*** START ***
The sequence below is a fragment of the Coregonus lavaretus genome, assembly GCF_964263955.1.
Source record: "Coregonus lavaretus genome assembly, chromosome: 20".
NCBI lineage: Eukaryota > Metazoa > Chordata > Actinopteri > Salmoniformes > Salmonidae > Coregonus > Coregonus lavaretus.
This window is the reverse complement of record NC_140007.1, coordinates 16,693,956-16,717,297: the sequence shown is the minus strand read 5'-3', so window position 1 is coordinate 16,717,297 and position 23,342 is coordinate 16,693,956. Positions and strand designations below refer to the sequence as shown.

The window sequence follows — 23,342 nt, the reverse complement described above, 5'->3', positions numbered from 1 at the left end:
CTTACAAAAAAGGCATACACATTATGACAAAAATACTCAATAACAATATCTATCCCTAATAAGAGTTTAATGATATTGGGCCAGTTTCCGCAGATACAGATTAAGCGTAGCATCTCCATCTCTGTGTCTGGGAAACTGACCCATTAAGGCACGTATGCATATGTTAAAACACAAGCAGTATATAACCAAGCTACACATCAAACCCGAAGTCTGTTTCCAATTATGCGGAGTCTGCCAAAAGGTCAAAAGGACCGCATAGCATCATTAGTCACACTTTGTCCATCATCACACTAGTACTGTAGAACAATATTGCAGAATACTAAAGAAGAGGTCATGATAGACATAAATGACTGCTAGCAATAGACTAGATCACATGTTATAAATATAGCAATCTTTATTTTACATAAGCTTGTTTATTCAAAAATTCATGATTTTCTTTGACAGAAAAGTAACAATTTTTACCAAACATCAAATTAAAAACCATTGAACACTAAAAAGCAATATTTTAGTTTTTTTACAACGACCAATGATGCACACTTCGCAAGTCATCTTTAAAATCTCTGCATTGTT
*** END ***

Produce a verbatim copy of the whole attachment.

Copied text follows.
The sequence below is a fragment of the Coregonus lavaretus genome, assembly GCF_964263955.1.
Source record: "Coregonus lavaretus genome assembly, chromosome: 20".
NCBI lineage: Eukaryota > Metazoa > Chordata > Actinopteri > Salmoniformes > Salmonidae > Coregonus > Coregonus lavaretus.
This window is the reverse complement of record NC_140007.1, coordinates 16,693,956-16,717,297: the sequence shown is the minus strand read 5'-3', so window position 1 is coordinate 16,717,297 and position 23,342 is coordinate 16,693,956. Positions and strand designations below refer to the sequence as shown.

The window sequence follows — 23,342 nt, the reverse complement described above, 5'->3', positions numbered from 1 at the left end:
CTTACAAAAAAGGCATACACATTATGACAAAAATACTCAATAACAATATCTATCCCTAATAAGAGTTTAATGATATTGGGCCAGTTTCCGCAGATACAGATTAAGCGTAGCATCTCCATCTCTGTGTCTGGGAAACTGACCCATTAAGGCACGTATGCATATGTTAAAACACAAGCAGTATATAACCAAGCTACACATCAAACCCGAAGTCTGTTTCCAATTATGCGGAGTCTGCCAAAAGGTCAAAAGGACCGCATAGCATCATTAGTCACACTTTGTCCATCATCACACTAGTACTGTAGAACAATATTGCAGAATACTAAAGAAGAGGTCATGATAGACATAAATGACTGCTAGCAATAGACTAGATCACATGTTATAAATATAGCAATCTTTATTTTACATAAGCTTGTTTATTCAAAAATTCATGATTTTCTTTGACAGAAAAGTAACAATTTTTACCAAACATCAAATTAAAAACCATTGAACACTAAAAAGCAATATTTTAGTTTTTTTACAACGACCAATGATGCACACTTCGCAAGTCATCTTTAAAATCTCTGCATTGTT